Most indigenous languages in the United States and Canada are endangered, with few speakers remaining, even though these languages had previously flourished for thousands of years on the North American continent. Sioux stands as the fifth-biggest indigenous language in the US and Canada, behind Navajo, Cree, the Inuit languages, and Ojibwe.
However, even though Sioux can claim the title of “fifth-biggest indigenous language in the US and Canada,” the language still only has roughly 30,000 speakers. All indigenous languages in the US and Canada are seriously threatened, the natural result of centuries of repression and the widespread promotion and prestige of English. This, of course, also leads translation agencies to ignore the hundreds of endangered indigenous languages spread across the US and Canada—meaning it’s difficult to find translation services even for the fifth-biggest indigenous language in the two countries. TranslationServices.com, however, is here to do its part to provide high-quality Sioux translation services.
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What kind of language is Sioux?
Sioux speakers are concentrated in northern central area of the US, with some speakers also found across the border in Canada. Namely, speakers can be found in North Dakota and South Dakota as well as parts of Nebraska, Minnesota, Montana, Manitoba, and Saskatchewan. Sioux is divided into three key dialects, which the average American or Canadian has probably heard of: Lakota, Western Dakota, and Eastern Dakota. Indeed, it was from the Sioux people that North and South Dakota got their names.
Sioux belongs to the Siouan language family, which consists of several languages spoken mostly in the Great Plains region. Like most indigenous languages in the US and Canada, Sioux uses a high degree of inflection, adding prefixes, suffixes, and even infixes to indicate grammatical relationships. Another feature Sioux shares with many Native American languages is its animacy distinction, which different markers for living beings versus inanimate objects. Although Sioux employs a subject-object-verb word order—the most common word order among the world’s languages—verbs, which are marked for the person and number of both the subject and object, take an object-subject-verb marking order, which is the least common word order, found only in a handful of languages.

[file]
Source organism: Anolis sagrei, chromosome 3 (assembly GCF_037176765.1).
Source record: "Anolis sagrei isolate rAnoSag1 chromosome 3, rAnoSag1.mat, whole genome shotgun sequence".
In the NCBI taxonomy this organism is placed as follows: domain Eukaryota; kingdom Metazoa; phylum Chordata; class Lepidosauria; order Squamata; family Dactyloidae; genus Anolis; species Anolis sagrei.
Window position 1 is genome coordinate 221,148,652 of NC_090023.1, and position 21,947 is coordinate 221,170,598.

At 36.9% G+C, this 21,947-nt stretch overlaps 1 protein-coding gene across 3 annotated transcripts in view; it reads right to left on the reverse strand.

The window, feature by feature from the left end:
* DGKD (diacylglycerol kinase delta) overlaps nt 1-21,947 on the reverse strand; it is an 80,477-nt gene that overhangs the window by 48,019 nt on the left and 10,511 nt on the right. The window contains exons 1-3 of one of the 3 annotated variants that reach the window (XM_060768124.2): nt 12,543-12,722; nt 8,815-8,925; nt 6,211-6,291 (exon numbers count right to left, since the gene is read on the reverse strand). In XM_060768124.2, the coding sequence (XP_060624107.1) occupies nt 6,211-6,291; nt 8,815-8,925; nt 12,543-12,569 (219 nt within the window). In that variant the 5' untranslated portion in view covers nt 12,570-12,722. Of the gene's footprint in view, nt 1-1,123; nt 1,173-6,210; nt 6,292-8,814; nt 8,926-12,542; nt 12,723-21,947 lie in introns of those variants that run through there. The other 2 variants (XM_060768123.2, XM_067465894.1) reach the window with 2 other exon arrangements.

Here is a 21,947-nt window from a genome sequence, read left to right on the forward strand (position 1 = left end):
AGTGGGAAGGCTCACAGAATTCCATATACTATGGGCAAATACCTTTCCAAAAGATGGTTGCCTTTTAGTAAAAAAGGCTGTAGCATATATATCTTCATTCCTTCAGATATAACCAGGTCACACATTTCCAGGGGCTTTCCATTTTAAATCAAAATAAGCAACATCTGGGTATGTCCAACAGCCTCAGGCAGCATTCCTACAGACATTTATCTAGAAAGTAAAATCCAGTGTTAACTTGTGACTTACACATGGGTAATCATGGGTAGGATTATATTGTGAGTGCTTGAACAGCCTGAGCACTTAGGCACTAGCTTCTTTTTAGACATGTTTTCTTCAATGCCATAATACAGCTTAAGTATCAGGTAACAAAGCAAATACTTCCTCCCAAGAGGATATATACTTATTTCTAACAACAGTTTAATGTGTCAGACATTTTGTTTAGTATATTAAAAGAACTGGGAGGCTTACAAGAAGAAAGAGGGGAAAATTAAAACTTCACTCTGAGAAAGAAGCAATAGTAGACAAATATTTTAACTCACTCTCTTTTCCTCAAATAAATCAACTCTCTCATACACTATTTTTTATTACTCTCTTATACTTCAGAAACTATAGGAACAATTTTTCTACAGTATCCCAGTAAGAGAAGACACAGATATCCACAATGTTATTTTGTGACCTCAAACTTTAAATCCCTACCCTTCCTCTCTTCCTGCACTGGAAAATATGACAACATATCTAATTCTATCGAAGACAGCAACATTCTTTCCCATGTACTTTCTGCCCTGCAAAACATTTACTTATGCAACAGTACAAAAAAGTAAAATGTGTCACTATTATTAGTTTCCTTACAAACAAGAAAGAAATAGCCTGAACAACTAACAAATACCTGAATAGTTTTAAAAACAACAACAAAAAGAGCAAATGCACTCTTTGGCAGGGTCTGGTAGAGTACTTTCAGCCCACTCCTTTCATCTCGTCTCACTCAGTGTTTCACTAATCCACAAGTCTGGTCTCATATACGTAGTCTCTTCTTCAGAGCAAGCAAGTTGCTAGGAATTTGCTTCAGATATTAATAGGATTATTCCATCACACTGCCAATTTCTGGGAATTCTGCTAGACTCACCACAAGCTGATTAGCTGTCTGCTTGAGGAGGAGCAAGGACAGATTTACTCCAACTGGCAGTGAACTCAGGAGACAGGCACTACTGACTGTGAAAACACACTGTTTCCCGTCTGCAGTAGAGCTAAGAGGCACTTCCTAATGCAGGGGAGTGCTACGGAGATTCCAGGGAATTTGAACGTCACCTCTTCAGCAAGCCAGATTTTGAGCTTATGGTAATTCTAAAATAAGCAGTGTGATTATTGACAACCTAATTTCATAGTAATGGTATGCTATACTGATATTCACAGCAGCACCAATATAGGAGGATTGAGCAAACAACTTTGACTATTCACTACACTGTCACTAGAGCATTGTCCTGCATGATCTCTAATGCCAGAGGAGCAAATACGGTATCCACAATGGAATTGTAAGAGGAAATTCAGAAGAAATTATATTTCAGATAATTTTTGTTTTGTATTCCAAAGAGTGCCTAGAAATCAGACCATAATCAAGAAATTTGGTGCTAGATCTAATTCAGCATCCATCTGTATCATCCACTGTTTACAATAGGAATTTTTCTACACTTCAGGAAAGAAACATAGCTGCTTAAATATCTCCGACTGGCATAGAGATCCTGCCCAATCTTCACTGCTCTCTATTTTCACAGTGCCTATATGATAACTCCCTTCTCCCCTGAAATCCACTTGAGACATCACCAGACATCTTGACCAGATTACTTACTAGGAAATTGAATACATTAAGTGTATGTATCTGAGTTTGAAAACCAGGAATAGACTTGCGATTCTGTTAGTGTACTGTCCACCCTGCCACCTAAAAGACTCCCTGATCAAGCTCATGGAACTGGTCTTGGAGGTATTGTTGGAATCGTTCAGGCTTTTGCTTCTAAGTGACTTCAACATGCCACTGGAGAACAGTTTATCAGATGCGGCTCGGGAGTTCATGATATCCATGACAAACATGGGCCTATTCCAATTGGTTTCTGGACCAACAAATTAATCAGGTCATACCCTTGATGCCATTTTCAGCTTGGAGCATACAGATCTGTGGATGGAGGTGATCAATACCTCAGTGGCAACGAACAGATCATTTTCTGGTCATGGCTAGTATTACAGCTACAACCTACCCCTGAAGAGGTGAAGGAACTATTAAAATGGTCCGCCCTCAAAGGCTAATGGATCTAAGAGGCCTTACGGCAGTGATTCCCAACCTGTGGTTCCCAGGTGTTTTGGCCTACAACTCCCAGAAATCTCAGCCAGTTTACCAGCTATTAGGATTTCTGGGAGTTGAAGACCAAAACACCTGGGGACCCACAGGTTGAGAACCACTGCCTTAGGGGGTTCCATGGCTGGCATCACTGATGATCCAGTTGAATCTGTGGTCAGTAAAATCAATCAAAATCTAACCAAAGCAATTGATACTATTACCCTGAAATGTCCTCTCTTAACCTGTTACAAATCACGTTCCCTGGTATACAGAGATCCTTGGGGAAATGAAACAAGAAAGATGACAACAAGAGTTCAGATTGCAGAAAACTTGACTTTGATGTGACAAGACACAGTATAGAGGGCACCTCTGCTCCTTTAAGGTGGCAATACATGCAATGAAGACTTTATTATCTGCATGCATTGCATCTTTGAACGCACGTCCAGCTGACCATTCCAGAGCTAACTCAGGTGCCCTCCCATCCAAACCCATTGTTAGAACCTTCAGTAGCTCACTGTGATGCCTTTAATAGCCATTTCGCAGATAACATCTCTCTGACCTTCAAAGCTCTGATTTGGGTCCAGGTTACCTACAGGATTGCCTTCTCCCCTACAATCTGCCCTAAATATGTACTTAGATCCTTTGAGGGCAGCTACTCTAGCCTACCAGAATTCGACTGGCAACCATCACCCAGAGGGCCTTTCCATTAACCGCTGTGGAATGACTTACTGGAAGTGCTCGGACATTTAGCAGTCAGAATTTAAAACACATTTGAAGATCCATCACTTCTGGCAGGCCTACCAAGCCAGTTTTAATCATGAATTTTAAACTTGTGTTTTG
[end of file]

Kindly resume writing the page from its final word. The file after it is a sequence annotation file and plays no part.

Sioux is so different from English that it’s difficult for English speakers to wrap their head around the grammatical structure of Sioux. But don’t worry—our Sioux translators are experts.
Serving all kinds of Sioux translation needs
At TranslationServices.com, we’re passionate about providing translation services in Sioux, whether that means translating into Sioux or out of Sioux. Our translators can handle both expertly, so don’t hesitate to reach out no matter what you need. Our translators have translated historical Sioux-language documents into English for historians and government agencies, and we’ve translated traditional Sioux stories so that Sioux people can share their rich culture with outsiders. We’ve translated questionnaires into Sioux so that researchers and organizations can survey Sioux speakers in their own language, and we’ve translated fun content like books, websites, apps, and more into Sioux to give Sioux speakers and learners more opportunities to use their valuable language.
If any of these services are what you’re looking for—or if you’re seeking something else—message us anytime for Sioux translation services.